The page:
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Rick Stengel’s makeover of Time magazine continues apace this week with a cover salute to Fox News’s emerging superstar, Glenn Beck. Even in the days of Henry Luce, Time had a reputation for publishing provocative cover pieces of figures who were newsmakers: Joseph Stalin, Adolph Hitler, Benito Mussolini, Mao Zedong, Ho Chi Minh. By and large, the portraits were respectful but hardly glorifying. That was back in the day when Time practiced serious journalism.
Kansas City-based David Von Drehle, the former Washington Post style guy, wrote the Beck piece, filling it with the sort of gushing language a teenage girl might use to describe a rockstar. As Jack Shafer once noted, “Von Drehle navigates around clichés as swiftly as a slalom skier.” His subjects really have nothing to fear. A profile of the Roberts Court teaches us that Roberts loves the poetry of Samuel Johnson, but gives very little insight into the politics of the High Court or the tensions that now rattle it. A story profiling John Dingell, the 83-year-old former chair of the House Energy and Commerce Committee ousted earlier this year in favor of crusader Henry Waxman, gave us an improbably tireless environmentalist–a portrait that seems odd for the automobile industry’s most effective advocate on Capitol Hill. Still Von Drehle exercises some professional caution approaching Beck: he dishes out a lot of silly blather, but he puts most of it in the mouths of self-described Beck fans.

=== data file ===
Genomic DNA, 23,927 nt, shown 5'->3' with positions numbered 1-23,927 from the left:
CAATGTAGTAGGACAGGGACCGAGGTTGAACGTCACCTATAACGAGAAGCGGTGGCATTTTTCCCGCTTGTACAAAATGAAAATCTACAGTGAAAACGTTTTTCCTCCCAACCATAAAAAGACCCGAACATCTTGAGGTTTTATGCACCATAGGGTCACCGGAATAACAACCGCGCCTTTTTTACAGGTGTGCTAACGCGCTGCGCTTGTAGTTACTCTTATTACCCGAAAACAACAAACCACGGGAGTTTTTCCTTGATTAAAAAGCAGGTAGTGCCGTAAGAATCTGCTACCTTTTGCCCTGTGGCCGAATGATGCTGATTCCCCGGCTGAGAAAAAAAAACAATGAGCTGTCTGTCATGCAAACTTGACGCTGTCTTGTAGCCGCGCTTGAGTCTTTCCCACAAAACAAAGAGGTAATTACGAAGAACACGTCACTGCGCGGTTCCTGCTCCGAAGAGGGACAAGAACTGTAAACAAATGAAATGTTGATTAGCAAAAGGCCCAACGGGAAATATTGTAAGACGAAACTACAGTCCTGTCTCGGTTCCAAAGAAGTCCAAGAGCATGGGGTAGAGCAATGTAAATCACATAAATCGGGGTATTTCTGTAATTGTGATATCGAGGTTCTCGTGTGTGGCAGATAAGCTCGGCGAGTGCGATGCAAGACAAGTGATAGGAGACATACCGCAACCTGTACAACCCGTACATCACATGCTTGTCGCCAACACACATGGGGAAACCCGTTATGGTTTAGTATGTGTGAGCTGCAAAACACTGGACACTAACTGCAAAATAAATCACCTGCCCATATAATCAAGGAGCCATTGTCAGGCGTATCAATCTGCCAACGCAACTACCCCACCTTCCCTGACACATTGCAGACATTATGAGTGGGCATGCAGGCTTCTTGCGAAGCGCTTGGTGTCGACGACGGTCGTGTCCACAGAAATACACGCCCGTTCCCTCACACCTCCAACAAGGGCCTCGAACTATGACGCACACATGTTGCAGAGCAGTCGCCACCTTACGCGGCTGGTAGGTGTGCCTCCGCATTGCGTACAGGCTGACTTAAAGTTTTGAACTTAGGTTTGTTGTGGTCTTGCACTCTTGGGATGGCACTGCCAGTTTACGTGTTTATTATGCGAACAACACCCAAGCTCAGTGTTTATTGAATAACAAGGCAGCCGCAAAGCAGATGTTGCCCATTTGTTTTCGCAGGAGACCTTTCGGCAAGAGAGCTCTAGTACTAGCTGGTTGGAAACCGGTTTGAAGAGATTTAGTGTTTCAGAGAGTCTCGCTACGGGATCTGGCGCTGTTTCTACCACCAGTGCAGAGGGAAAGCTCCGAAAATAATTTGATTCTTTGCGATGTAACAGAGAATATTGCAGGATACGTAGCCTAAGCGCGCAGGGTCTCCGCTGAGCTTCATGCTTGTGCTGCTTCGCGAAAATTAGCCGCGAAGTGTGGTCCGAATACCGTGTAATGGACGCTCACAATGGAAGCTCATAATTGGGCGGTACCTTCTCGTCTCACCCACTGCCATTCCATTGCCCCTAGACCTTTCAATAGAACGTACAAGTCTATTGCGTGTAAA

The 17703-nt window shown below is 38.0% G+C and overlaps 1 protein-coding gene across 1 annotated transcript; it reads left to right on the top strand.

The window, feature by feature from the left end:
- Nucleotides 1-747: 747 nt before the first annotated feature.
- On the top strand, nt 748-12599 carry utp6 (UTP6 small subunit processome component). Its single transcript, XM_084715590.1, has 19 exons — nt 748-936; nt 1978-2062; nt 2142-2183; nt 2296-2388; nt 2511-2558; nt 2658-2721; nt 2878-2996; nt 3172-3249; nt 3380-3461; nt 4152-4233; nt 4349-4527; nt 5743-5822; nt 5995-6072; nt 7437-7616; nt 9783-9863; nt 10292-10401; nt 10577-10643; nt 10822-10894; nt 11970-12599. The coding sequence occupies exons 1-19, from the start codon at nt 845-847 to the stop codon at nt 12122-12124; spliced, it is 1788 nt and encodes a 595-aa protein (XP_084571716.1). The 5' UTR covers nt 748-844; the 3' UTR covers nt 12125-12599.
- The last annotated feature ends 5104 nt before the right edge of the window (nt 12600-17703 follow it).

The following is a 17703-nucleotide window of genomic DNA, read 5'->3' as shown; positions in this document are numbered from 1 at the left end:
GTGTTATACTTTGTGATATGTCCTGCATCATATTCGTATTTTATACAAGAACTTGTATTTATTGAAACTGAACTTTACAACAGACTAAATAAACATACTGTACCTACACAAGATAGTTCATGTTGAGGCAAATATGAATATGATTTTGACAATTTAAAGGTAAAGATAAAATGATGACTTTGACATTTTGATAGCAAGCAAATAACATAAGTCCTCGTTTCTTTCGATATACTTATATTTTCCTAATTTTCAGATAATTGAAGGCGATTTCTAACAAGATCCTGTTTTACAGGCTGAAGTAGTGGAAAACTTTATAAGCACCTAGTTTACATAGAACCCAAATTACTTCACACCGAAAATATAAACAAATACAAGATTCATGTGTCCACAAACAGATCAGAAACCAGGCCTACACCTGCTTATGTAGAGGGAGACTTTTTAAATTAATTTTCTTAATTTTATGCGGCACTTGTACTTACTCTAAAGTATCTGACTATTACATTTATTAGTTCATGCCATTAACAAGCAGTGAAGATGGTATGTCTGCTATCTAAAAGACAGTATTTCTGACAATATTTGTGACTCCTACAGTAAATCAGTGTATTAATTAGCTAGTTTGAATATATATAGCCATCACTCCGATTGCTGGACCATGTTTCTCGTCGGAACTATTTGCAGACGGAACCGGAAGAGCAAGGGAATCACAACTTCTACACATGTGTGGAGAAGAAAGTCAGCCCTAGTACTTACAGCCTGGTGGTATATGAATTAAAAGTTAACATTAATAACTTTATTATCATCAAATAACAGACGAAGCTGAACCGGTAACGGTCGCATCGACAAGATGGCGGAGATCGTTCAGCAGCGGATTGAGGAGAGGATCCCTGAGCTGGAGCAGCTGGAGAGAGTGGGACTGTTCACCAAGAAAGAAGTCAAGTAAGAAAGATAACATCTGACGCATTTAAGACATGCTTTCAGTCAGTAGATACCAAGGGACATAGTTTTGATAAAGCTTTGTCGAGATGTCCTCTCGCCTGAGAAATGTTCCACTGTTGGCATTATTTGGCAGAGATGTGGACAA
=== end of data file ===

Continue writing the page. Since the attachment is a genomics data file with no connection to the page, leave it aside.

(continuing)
Then we find this ramble, in which he seems almost to be impersonating his subject:
Beck is 45, tireless, funny, self-deprecating, a recovering alcoholic, a convert to Mormonism, a libertarian and living with ADHD. He is a gifted storyteller with a knack for stitching seemingly unrelated data points into possible conspiracies — if he believed in conspiracies, which he doesn’t, necessarily; he’s just asking questions. He’s just sayin’. In cheerful days of yore, he was a terrific host of a morning-zoo show on an FM Top 40 station. But these aren’t cheerful times. For conservatives, these are times of economic uncertainty and political weakness, and Beck has emerged as a virtuoso on the strings of their discontent.
Von Drehle’s piece is filled with the idea of red truths and blue truths. Start with the number of participants at the rally a week ago Saturday.
If you get your information from liberal sources, the crowd numbered about 70,000, many of them greedy racists. If you get your information from conservative sources, the crowd was hundreds of thousands strong, perhaps as many as a million, and the tenor was peaceful and patriotic.
In this case, as media critic Charles Kaiser notes, the “liberal sources” are the District of Columbia Fire Department, known for its conservative (and generally quite reliable) estimates of crowd sizes. The “conservative sources” are more mysterious. Right-wing commentator Michelle Malkin claimed that ABC News reported 2 million participants; ABC News quickly corrected her. Glenn Beck himself, on Fox & Friends, claimed 1.7 million participants. Beck attributed this number to the university of what’s it’s name, which, of course, could not be reached for comment. In the Von Drehle universe, helium might have two electrons, but then again, consulting the university of what’s it’s name, it might have 14. A more reliable answer probably lies somewhere in between.